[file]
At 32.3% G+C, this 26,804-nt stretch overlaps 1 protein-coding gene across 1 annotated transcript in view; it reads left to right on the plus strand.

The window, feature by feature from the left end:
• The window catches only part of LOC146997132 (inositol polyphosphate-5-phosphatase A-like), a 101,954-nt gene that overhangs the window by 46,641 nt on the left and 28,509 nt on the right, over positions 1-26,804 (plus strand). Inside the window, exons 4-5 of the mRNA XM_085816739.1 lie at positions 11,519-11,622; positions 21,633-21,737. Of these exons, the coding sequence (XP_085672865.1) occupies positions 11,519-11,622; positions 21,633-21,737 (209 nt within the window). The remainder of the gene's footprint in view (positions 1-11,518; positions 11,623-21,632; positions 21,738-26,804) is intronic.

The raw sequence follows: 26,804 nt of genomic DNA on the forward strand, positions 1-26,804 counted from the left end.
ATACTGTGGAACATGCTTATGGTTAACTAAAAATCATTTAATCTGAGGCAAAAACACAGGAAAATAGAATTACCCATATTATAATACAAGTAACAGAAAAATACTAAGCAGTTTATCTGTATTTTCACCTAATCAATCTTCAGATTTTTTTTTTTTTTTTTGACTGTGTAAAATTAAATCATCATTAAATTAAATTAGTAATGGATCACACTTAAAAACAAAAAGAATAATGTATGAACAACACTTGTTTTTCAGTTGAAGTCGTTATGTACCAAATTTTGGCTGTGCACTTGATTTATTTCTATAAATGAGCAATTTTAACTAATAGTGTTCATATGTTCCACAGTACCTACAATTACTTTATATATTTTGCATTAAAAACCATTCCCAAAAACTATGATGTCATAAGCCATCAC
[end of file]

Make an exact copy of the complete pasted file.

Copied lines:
At 32.3% G+C, this 26,804-nt stretch overlaps 1 protein-coding gene across 1 annotated transcript in view; it reads left to right on the plus strand.

The window, feature by feature from the left end:
• The window catches only part of LOC146997132 (inositol polyphosphate-5-phosphatase A-like), a 101,954-nt gene that overhangs the window by 46,641 nt on the left and 28,509 nt on the right, over positions 1-26,804 (plus strand). Inside the window, exons 4-5 of the mRNA XM_085816739.1 lie at positions 11,519-11,622; positions 21,633-21,737. Of these exons, the coding sequence (XP_085672865.1) occupies positions 11,519-11,622; positions 21,633-21,737 (209 nt within the window). The remainder of the gene's footprint in view (positions 1-11,518; positions 11,623-21,632; positions 21,738-26,804) is intronic.

The raw sequence follows: 26,804 nt of genomic DNA on the forward strand, positions 1-26,804 counted from the left end.
ATACTGTGGAACATGCTTATGGTTAACTAAAAATCATTTAATCTGAGGCAAAAACACAGGAAAATAGAATTACCCATATTATAATACAAGTAACAGAAAAATACTAAGCAGTTTATCTGTATTTTCACCTAATCAATCTTCAGATTTTTTTTTTTTTTTTTGACTGTGTAAAATTAAATCATCATTAAATTAAATTAGTAATGGATCACACTTAAAAACAAAAAGAATAATGTATGAACAACACTTGTTTTTCAGTTGAAGTCGTTATGTACCAAATTTTGGCTGTGCACTTGATTTATTTCTATAAATGAGCAATTTTAACTAATAGTGTTCATATGTTCCACAGTACCTACAATTACTTTATATATTTTGCATTAAAAACCATTCCCAAAAACTATGATGTCATAAGCCATCAC